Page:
Cover image for Metadata for information management and retrieval
Metadata for information management and retrieval
Haynes, David.
Personal Author:
Publication Information:
London : Facet, [2004]

Physical Description:
xiv, 186 pages : illustrations ; 23 cm
Subject Term:
Format :


Call Number
Material Type
Home Location
Item Holds
Z666.5 .H38 2004 Adult Non-Fiction Non-Fiction Area

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What is metadata and what do I need to know about it? These are two key questions for the information professional operating in the digital age as more and more information resources are available in electronic format. This is a thought-provoking introduction to metadata written by one of its leading advocates. It assesses the current theory and practice of metadata and examines key developments - including global initiatives and multilingual issues - in terms of both policy and technology.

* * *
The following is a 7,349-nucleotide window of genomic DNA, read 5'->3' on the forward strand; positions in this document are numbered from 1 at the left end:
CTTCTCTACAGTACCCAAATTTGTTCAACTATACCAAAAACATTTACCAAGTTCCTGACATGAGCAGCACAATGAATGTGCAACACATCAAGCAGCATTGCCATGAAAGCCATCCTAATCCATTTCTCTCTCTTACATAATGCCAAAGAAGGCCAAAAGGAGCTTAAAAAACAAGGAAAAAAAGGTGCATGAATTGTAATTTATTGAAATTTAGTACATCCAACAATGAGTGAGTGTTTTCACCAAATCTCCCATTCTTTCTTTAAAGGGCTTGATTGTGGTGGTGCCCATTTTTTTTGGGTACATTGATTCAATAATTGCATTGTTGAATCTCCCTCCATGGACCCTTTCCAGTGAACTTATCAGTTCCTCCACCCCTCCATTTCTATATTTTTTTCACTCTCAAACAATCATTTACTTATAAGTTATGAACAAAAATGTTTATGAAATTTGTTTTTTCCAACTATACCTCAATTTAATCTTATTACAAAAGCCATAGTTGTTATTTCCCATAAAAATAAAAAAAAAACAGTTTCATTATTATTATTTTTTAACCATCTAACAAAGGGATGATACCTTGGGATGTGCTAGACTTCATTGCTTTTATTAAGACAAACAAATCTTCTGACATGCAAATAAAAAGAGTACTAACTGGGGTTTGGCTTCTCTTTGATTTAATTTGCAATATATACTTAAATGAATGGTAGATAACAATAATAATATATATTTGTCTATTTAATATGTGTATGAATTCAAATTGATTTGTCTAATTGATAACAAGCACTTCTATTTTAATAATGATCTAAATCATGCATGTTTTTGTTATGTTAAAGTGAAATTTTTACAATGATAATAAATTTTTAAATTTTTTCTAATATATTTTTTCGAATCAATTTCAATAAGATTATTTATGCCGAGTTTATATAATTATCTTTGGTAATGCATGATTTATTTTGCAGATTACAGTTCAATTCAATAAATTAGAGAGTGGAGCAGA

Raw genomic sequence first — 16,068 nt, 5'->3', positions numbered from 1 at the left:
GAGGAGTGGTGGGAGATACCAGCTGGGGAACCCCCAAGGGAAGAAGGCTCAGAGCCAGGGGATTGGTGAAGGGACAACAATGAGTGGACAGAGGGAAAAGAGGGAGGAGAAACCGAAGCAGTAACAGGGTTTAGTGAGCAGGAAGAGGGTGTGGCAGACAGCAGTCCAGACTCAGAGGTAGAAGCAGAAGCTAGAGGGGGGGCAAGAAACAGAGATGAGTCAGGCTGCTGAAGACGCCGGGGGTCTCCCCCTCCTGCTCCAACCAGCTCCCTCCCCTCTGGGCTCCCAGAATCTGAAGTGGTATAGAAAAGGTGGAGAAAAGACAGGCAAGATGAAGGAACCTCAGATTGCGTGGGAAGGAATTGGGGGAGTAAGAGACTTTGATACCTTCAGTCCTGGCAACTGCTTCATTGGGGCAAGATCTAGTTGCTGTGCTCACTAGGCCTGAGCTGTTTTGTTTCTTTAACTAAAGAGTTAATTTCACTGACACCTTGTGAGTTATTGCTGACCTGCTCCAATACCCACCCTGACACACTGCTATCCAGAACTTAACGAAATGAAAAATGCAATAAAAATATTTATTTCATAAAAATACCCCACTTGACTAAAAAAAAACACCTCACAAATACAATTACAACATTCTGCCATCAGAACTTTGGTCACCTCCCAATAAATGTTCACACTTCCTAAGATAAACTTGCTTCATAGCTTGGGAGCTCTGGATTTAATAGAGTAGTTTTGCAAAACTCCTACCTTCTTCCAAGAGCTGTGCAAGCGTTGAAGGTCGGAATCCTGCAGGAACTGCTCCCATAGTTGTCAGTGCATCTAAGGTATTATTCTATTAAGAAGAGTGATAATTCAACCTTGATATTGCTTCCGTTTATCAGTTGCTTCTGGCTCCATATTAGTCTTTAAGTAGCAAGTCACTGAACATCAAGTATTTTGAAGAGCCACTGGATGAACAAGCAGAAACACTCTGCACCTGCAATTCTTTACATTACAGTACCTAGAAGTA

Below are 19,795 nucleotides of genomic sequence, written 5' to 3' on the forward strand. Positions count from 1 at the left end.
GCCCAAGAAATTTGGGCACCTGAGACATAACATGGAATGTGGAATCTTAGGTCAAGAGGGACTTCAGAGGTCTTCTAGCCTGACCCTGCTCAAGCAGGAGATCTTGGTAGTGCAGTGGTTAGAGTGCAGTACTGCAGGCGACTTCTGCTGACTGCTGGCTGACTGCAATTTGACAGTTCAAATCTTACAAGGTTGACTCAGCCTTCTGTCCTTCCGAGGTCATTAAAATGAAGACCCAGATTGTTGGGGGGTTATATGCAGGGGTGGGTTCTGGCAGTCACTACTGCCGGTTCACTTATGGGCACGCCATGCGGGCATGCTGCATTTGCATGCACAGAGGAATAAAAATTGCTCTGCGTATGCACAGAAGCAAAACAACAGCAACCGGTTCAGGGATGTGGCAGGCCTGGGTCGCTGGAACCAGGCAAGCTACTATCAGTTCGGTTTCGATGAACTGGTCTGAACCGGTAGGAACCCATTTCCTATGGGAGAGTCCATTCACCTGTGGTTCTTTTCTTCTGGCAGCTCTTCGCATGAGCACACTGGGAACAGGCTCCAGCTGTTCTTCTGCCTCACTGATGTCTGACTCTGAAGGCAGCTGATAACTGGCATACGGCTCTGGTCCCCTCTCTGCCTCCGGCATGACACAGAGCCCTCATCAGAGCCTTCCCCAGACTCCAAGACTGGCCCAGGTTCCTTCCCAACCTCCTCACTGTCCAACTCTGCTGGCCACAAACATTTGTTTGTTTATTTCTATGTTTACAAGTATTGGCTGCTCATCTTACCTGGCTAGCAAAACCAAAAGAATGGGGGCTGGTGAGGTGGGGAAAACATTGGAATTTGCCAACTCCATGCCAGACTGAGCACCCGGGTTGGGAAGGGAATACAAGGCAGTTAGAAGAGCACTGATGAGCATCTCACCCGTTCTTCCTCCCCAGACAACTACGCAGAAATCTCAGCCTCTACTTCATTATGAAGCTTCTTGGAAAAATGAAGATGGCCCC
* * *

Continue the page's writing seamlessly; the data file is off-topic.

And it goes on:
Subjects discussed include: What is metadata? definitions and concepts Retrieval environments: web; library catalogues; documents and records management; GIS; e-Learning Using metadata to enhance retrieval: pointing to content; subject retrieval; language control and indexing Information management issues: interoperability; information security; authority control; authentication and legal admissibility of evidence; records management and document lifecycle; preservation issues Application of metadata to information management: document and records management; content management systems for the internet Managing metadata: how to develop a schema Standards development: Dublin Core; UK Government metadata standards (eGIF); IFLA FRBR Model for cataloguing resources Looking forward: the semantic web; the Web Ontology Working Group. Readership : This book will be essential reading for network-oriented librarians and information workers in all sectors and for LIS students. In addition, it will provide useful background reading for computer staff supporting information services. Publishers, policy makers and practitioners in other curatorial traditions such as museums work or archiving will also find much of relevance.

Author Notes

David Haynes is a visiting lecturer on the Library and Information Science programme at City University London.